Moving Average Convergence Divergence

Moving Average Convergence Divergence

Developed by Gerald Appel in the late seventies, Moving Average Convergence-Divergence (MACD) is one of the simplest and most effective momentum indicators available. MACD turns two trend-following indicators, moving averages, into a momentum oscillator by subtracting the longer moving average from the shorter moving average. As a result, MACD offers the best of both worlds: trend following and momentum. MACD fluctuates above and below the zero line as the moving averages converge, cross and diverge. Traders can look for signal line crossovers, centerline crossovers and divergences to generate signals. Because MACD is unbounded, it is not particular useful for identifying overbought and oversold levels.

Standard MACD is the 12-day Exponential Moving Average (EMA) less the 26-day EMA. Closing prices are used to form the moving averages so MACD is based on closing prices. A 9-day EMA of MACD is plotted along side to act as a signal line to identify turns in the indicator. The MACD-Histogram represents the difference between MACD and its 9-day EMA, the signal line. The histogram is positive when MACD is above its 9-day EMA and negative when MACD is below its 9-day EMA.

Interpretation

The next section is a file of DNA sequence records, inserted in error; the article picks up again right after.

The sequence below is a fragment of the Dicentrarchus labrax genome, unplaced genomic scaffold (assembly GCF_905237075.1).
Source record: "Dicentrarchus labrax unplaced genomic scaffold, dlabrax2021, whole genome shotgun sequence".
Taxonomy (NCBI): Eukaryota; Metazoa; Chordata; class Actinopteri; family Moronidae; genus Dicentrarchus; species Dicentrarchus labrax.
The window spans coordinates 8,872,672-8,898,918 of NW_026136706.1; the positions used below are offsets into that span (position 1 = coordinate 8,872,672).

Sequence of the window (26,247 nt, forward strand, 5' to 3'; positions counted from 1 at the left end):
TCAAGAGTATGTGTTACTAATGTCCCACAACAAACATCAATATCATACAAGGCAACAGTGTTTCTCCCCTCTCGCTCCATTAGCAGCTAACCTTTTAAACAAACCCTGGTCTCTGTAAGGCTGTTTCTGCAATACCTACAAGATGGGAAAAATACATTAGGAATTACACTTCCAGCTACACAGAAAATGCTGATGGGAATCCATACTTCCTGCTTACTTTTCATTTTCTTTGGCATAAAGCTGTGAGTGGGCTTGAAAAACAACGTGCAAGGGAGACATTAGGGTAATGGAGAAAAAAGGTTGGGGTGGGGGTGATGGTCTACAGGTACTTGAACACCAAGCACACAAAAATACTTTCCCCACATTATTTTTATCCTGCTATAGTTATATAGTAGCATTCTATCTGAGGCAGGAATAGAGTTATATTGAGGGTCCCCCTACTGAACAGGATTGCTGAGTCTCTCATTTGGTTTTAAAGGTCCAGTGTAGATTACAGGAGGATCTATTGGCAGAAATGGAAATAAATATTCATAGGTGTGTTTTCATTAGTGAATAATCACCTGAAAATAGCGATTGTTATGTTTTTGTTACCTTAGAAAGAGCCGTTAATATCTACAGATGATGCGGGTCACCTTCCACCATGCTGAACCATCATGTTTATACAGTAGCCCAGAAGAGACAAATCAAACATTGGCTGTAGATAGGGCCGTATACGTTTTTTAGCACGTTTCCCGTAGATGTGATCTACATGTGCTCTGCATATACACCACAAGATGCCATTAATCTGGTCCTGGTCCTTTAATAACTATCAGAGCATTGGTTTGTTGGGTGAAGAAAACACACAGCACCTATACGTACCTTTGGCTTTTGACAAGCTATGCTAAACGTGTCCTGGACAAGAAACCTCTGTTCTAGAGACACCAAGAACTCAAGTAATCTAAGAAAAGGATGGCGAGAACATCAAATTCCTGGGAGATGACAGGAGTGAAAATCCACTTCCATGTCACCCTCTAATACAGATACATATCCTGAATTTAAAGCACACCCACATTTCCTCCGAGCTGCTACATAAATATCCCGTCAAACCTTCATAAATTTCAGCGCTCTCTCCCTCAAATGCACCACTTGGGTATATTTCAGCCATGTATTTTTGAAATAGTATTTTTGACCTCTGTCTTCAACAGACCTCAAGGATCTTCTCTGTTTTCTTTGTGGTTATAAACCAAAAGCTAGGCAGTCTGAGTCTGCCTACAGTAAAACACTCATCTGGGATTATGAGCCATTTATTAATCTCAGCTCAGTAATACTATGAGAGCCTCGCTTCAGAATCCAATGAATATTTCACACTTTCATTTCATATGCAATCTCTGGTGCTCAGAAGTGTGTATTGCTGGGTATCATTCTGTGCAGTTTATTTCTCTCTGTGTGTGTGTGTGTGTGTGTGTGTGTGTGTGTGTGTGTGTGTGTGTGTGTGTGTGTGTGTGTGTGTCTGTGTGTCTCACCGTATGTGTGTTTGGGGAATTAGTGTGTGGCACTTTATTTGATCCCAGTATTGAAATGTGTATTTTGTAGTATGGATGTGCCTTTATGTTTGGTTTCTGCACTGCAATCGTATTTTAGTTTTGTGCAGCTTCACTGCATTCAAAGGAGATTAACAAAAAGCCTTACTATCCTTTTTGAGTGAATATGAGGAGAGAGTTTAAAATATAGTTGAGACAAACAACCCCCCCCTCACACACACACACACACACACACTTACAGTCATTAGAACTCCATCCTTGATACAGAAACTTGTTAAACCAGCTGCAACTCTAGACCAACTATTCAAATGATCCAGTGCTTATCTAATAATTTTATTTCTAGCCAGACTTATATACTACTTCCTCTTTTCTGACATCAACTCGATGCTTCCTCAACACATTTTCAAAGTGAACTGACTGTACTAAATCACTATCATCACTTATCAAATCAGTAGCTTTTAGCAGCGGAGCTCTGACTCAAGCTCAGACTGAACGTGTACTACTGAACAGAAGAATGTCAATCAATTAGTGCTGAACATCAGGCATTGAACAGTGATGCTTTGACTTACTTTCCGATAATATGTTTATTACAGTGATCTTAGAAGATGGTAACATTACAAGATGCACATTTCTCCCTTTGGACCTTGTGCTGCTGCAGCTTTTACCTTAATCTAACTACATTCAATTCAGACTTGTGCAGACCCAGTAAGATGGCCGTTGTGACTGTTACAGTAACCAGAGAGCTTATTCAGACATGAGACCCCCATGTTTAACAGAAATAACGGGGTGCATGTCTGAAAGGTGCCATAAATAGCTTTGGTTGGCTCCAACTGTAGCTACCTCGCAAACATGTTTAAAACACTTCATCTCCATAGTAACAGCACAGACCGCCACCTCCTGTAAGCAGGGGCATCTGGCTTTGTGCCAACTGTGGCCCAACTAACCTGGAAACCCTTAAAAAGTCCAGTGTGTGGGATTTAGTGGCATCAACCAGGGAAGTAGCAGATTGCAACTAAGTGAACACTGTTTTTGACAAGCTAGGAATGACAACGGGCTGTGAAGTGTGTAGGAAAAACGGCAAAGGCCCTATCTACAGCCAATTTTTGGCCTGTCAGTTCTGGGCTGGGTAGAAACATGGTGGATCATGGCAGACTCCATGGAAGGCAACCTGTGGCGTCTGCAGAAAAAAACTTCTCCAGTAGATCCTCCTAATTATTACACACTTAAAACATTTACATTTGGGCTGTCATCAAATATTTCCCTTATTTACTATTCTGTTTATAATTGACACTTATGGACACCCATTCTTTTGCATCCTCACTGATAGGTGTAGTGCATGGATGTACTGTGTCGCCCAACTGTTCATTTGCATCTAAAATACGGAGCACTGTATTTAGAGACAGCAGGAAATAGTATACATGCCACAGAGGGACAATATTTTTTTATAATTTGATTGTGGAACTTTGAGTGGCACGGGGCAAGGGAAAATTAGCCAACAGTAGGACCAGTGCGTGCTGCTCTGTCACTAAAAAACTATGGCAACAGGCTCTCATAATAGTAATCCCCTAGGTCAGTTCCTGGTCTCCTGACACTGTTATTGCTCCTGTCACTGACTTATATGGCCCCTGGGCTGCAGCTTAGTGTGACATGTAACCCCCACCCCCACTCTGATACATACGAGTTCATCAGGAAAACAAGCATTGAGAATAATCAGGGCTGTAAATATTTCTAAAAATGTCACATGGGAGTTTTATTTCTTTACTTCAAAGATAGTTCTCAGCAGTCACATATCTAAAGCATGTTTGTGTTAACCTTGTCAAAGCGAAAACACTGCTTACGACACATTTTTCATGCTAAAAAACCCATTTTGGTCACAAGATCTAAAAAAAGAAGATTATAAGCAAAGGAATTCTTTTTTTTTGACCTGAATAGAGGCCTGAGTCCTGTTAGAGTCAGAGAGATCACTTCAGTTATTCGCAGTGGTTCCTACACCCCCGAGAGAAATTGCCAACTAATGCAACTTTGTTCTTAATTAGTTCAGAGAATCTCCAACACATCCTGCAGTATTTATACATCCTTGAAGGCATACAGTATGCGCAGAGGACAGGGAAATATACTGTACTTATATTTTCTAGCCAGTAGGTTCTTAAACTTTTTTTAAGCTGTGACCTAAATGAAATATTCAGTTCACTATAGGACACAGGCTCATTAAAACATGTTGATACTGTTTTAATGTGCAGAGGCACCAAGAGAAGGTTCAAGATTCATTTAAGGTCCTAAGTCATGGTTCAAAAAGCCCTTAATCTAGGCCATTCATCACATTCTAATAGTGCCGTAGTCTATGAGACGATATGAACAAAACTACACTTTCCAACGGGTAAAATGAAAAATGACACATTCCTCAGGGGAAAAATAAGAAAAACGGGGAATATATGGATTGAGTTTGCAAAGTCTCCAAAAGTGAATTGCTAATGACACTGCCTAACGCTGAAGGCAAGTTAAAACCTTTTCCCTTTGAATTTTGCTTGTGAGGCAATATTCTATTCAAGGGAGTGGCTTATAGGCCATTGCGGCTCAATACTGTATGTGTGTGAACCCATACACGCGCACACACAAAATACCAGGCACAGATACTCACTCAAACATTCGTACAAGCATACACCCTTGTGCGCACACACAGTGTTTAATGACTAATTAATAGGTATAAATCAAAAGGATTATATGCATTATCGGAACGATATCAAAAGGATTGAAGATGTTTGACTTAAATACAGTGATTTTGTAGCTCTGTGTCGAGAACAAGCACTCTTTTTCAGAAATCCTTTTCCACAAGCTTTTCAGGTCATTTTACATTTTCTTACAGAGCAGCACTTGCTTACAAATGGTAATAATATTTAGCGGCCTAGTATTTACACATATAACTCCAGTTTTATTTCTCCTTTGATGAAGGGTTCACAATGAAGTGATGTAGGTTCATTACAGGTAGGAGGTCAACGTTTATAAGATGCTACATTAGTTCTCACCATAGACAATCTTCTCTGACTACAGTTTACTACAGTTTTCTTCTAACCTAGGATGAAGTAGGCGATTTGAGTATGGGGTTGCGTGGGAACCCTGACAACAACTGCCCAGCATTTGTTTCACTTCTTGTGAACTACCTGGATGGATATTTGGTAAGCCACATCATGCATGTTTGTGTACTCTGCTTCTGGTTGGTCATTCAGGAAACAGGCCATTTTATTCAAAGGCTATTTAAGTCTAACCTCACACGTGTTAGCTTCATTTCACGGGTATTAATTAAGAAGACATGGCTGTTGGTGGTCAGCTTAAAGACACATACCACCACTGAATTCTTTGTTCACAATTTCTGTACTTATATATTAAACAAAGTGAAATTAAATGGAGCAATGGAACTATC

As its name implies, MACD is all about the convergence and divergence of the two moving averages. Convergence occurs when the moving averages move towards each other. Divergence occurs when the moving averages move away from each other. The shorter moving average (12-day) is faster and responsible for most of the MACD movement. The longer moving average (26-day) is slower and less reactive to price changes in the underlying security. Positive MACD indicates that the 12-day EMA is above the 26-day EMA. Positive values increase as the shorter EMA trades further above the longer EMA. This means upside momentum is increasing. Negative MACD indicates that the 12-day EMA is below the 26-day EMA. Negative values increase as the shorter EMA trades further below the longer EMA. This means downside momentum is increasing. There are times when MACD crosses the zero line, which is also known as the centerline. This signals that the 12-day EMA has crossed the 26-day EMA. The direction of the centerline cross, of course, depends on direction of the moving average cross.